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 Ancient Runes Lesson 3

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Gwen Britefyre

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Join date : 2012-08-09

PostSubject: Ancient Runes Lesson 3   10/25/2012, 3:35 am

Early inscriptions

Runic inscriptions from the 400 year period of c. AD 150 to 550 are referred to as "Period I" inscriptions. These inscriptions are generally in Elder Futhark, but the set of letter shapes and bindrunes employed is far from standardized. Notably the j, s, and ŋ runes undergo considerable modifications, while others, such as p and ï, remain unattested altogether prior the first full futhark row on the Kylver Stone (c. AD 400).
Artifacts such as spear-mounts or shield-heads have been found that bear runic marking may be dated to 200 A.D., as evidenced by artifacts found across northern Europe in Schleswig (North Germany), Fyn, Sjaeland, Jylland (Denmark), and Skåne (Sweden). Earlier, but less reliable, artifacts have been found in Meldorf, Süderithmarschen, North Germany; these include brooches and combs found in graves, and are supposed to have the earliest markings resembling runic inscriptions.
Theories of the existence of separate Gothic runes have been advanced, even identifying them as the original alphabet from which the Futhark were derived, but these have little support in findings (mainly the spearhead of Kovel, with its right-to-left inscription, its T-shaped tiwaz, and its rectangulardagaz). If there ever were genuinely Gothic runes, they were soon replaced by the Gothic alphabet. The letters of the Gothic alphabet, however, as given by the Alcuin manuscript (ninth century), are obviously related to the names of the Futhark. The names are clearly Gothic, but it is impossible to say whether they are as old as, or even older than, the letters themselves. A handful of Elder Futhark inscriptions were found in Gothic territory, such as the third to fifth century Ring of Pietroassa.
The Encyclopædia Britannica even suggests the original development of the runes may have been due to the Goths

Attendance: please post one thing you remember from last class.

Runic magic

Nevertheless, it has proven difficult to find unambiguous traces of runic "oracles": Although Norse literature is full of references to runes, it nowhere contains specific instructions on divination. There are at least three sources on divination with rather vague descriptions that may, or may not, refer to runes: Tacitus's first century Germania, Snorri Sturluson's thirteenth century Ynglinga saga, and Rimbert's ninth century Vita Ansgari.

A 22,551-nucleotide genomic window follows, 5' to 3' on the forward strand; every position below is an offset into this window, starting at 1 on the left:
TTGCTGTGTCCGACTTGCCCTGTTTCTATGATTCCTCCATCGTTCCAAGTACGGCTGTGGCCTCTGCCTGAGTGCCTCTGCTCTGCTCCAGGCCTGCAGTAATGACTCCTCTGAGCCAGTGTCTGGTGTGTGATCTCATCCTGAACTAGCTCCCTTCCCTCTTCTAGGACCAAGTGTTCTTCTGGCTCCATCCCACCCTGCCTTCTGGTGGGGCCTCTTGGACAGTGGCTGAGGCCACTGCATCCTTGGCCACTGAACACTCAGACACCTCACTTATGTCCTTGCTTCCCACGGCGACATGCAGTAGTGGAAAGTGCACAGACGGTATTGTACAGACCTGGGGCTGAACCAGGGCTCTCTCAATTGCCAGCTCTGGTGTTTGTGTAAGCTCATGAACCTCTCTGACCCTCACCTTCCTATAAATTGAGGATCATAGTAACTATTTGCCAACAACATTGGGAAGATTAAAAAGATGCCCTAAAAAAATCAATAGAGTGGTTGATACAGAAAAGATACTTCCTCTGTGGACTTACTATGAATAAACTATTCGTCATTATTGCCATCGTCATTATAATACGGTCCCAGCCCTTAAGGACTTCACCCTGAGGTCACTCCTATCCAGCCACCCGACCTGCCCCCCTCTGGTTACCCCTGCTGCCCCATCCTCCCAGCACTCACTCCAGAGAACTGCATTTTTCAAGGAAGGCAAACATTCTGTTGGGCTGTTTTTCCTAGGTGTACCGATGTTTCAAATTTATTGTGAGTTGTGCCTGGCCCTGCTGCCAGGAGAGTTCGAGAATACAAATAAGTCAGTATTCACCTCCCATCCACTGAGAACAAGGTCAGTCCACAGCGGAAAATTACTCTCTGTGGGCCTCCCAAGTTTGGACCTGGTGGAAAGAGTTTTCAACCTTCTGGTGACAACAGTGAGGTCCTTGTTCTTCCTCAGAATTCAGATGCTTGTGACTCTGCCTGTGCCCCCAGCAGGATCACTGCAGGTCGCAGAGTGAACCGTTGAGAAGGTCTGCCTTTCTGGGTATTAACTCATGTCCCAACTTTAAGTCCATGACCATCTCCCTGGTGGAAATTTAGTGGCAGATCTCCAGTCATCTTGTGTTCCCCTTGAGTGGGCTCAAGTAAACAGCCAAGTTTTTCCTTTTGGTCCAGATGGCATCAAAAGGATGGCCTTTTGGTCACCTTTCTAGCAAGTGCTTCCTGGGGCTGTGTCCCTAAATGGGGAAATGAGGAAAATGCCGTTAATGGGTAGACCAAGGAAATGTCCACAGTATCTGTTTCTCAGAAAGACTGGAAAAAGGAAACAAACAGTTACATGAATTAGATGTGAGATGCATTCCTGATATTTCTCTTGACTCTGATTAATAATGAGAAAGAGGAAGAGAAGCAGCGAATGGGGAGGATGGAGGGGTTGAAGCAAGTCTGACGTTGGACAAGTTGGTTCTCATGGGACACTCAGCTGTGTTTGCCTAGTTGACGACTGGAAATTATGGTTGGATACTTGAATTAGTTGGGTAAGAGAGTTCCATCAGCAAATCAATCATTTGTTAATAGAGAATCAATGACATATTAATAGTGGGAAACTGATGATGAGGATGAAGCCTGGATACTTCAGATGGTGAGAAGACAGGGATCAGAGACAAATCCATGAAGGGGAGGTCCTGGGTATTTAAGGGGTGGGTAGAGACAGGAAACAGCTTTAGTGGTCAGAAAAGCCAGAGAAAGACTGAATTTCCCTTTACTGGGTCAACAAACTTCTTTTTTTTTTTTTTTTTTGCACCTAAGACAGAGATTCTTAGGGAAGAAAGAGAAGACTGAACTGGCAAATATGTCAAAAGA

The first source, Tacitus's Germania, describes "signs" chosen in groups of three and cut from "a nut-bearing tree," although the runes do not seem to have been in use at the time of Tacitus' writings. A second source is the Ynglinga saga, where Granmar, the king of Södermanland, goes to Uppsala for the blót. There, the "chips" fell in a way that said that he would not live long (Féll honum þá svo spánn sem hann mundi eigi lengi lifa). These "chips," however, are easily explainable as a blótspánn (sacrificial chip), which was "marked, possibly with sacrificial blood, shaken, and thrown down like dice, and their positive or negative significance then decided."[17]
The third source is Rimbert's Vita Ansgari, where there are three accounts of what some believe to be the use of runes for divination, but Rimbert calls it "drawing lots". One of these accounts is the description of how a renegade Swedish king, Anund Uppsale, first brings a Danish fleet to Birka, but then changes his mind and asks the Danes to "draw lots". According to the story, this "drawing of lots" was quite informative, telling them that attackingBirka would bring bad luck and that they should attack a Slavic town instead. The tool in the "drawing of lots," however, is easily explainable as ahlautlein (lot-twig), which according to Foote and Wilson [17] would be used in the same manner as a blótspánn


Homework: (due before next class)

1. What are “Period I" inscriptions?
2. What are the three sources on runic divination?
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Ancient Runes Lesson 3
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